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The world premiere of a new play by Simon Vinnicombe
Directed by Duncan Macmillan
Designed by Paul Burgess
Lighting by Ben Turnbull
Sound Design by Theo Holloway
Presented by SAW Productions

Cast in order of appearance
Marion – Sharon Maughan
Daniel – Luke Treadaway
Louise – Sarah Bedi
Graham – Paul Herzberg

* * * * Four Stars Evening Standard

[ finboroughplaywrights season ]
1 October – 25 October 2008

"On the odd occasion and worst of f**king all there is sympathy. I could handle them avoiding me. I could handle the odd empty look of sympathy - The 'i'm sorry's' or 'if it were my'... I could handle that... But this..."

In the aftermath of an unspeakable yet avoidable tragedy, a family finds themselves torn apart by grief and turning for comfort to Daniel, the troubled teenage boy who lives next door.

Having experienced their tragedy first hand, Daniel shares in their grief in a way that creates an individual bond with each member of the family. Louise is the pre pubescent daughter whose burgeoning sexuality makes Daniel an obvious target for her affections. Graham is the grieving father who recognises Daniel as knowing his dead son in a way that he never could and now never will.

However, it is Marion, the dead boy’s mother, who expresses her grief through Daniel in a way that will ultimately lead both he and her family on a path that will irrevocably alter the course of their lives forever.

Playwright Simon Vinnicombe’s first original play was Year 10 which received its world premiere at the Finborough Theatre in 2005, subsequently transferred to BAC as part of their Time Out Critics' Choice season in 2006 - and also played in France at the Festival “Premières” second edition – a festival organised by the Théâtre National de Strasbourg and Le Maillon, and as part of the Brittany International Theatre Festival in 2006. A feature film adaptation is currently under development with The First Film Company. The script is published by Methuen. His other plays include Wisdom which was part of Manhattan Theatre Club's reading season in April 2008. Simon is the writer on The Bush Theatres Halo Project to be premiered at the Bush Theatre in August of this year. Simon’s radio play Hard Road was produced by BBC Radio 4 in 2007. He was also part of the Celebrity 24 Hour Plays in 2007 at the Old Vic.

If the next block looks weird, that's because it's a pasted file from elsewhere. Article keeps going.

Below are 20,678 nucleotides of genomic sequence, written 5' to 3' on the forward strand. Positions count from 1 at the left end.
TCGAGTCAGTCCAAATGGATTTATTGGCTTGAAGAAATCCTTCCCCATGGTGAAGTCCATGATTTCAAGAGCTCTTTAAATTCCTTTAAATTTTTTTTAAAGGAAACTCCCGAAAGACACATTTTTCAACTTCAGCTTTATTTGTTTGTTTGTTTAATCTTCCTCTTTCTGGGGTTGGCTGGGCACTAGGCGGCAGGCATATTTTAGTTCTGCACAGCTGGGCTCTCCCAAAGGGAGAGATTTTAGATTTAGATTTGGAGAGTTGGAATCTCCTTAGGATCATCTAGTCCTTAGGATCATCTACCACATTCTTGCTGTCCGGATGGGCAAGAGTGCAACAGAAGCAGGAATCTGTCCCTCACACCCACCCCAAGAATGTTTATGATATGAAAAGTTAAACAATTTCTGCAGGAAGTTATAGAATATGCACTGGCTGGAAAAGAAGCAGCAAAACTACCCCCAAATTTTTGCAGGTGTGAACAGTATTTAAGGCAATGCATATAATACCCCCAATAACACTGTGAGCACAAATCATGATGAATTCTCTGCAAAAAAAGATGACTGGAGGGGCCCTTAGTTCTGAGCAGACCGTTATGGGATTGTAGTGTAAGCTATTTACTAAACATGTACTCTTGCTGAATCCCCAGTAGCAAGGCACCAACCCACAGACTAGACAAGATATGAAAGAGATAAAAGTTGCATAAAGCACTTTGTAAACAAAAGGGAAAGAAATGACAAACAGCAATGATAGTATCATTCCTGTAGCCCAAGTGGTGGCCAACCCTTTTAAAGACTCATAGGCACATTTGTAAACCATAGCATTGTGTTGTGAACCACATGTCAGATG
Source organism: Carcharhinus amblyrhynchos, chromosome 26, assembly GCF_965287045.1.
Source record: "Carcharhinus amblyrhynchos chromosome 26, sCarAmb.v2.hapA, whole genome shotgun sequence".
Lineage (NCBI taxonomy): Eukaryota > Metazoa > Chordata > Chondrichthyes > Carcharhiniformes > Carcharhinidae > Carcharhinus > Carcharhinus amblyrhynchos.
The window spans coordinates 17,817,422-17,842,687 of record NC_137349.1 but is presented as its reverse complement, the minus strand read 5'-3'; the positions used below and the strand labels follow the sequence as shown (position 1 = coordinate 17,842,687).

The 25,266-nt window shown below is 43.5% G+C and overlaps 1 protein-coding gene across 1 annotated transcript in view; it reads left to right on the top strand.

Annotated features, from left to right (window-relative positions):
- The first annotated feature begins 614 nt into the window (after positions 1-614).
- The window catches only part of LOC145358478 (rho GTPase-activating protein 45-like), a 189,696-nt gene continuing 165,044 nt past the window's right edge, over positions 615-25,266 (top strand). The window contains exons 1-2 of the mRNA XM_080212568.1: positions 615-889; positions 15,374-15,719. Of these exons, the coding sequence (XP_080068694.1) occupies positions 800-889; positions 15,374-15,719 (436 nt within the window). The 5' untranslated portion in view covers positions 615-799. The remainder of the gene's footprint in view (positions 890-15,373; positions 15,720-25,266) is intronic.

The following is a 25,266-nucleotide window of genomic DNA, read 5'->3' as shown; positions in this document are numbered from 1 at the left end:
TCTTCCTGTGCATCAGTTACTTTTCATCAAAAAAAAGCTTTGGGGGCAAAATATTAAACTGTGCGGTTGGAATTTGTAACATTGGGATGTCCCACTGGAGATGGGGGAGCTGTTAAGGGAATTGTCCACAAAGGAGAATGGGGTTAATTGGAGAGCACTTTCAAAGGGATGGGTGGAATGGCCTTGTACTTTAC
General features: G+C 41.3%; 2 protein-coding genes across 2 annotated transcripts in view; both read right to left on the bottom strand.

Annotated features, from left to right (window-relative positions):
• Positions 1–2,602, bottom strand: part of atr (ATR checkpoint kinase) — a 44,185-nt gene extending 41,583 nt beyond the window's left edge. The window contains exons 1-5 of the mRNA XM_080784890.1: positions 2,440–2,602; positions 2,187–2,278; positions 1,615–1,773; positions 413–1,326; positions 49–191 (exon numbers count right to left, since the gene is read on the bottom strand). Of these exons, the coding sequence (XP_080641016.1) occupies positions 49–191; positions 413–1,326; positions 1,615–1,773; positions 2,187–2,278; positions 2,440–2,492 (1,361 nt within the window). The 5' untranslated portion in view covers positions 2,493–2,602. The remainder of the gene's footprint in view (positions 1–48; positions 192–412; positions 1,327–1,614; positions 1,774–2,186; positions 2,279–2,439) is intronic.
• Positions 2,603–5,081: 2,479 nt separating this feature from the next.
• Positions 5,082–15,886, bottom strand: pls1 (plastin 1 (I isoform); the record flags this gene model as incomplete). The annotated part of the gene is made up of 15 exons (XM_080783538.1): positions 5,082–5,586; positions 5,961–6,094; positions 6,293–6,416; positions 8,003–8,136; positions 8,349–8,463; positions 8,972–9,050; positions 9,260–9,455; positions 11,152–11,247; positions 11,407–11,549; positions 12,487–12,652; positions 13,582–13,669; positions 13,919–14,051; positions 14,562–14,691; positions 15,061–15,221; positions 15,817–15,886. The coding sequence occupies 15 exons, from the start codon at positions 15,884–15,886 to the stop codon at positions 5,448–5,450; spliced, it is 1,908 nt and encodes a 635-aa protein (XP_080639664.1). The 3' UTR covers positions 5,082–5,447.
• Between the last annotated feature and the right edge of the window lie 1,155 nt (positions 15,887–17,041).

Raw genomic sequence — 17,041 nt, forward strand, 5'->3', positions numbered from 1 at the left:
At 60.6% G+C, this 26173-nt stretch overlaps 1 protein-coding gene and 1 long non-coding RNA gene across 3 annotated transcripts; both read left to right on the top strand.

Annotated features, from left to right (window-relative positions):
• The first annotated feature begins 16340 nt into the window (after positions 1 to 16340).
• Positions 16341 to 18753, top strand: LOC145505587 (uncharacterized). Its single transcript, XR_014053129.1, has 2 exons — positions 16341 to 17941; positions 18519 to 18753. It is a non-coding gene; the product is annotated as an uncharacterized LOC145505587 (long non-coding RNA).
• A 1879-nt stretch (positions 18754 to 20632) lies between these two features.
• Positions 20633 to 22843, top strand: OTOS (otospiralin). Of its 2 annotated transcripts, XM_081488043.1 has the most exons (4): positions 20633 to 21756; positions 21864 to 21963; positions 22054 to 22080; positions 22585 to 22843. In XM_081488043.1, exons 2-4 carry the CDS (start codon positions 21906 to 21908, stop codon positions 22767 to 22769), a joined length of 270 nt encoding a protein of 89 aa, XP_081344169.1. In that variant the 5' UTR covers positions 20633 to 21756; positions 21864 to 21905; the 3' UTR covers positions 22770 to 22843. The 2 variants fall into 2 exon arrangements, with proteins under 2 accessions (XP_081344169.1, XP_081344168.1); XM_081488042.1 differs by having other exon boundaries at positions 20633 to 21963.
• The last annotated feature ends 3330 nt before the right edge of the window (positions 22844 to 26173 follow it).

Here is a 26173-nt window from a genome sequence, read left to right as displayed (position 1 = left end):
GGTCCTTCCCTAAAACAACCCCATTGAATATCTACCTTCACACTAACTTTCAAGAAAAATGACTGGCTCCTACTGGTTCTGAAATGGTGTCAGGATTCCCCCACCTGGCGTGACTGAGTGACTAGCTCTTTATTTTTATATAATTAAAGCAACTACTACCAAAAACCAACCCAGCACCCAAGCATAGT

Duncan Macmillan trained as a director at the Central School of Speech and Drama. Best known as a playwright, he is the winner of two Bruntwood Awards at the Royal Exchange Theatre, Manchester, is a member of the Royal Court/BBC 50 and the Old Vic New Voices and is the Pearson Writer in Residence at Paines Plough. As a founding member of the writers collective the Apathists, he has curated and directed evenings of new work at several London theatres totalling more than a hundred short plays, and is currently programming the autumn season of Later for Paines Plough at Trafalgar Studios. His plays include Monster (Royal Exchange Theatre and Manchester International Festival – nominated for Best New Play at TMA and MEN Awards), The Most Humane Way to Kill A Lobster (Theatre 503), Satellite (Young Writers Festival Readings at the Royal Court), and I Wish To Apologise For My Part In The Apocalypse (BBC Radio).

Sarah Bedi’s many credits include The Lady’s Not For Burning (Finborough Theatre), Hamlet (The Factory), I Am A Superhero (Theatre 503 and the Old Vic), Romeo and Juliet (Sprite), Invisible Mountains (National Theatre), and The Late Middle Classes (Watford Palace Theatre).Television includes Affinity, Casualty, Holby City, The Bill, and Doctors. Radio includes One Chord Wonders, Parallel Lines, Beast At Bay, and Caring.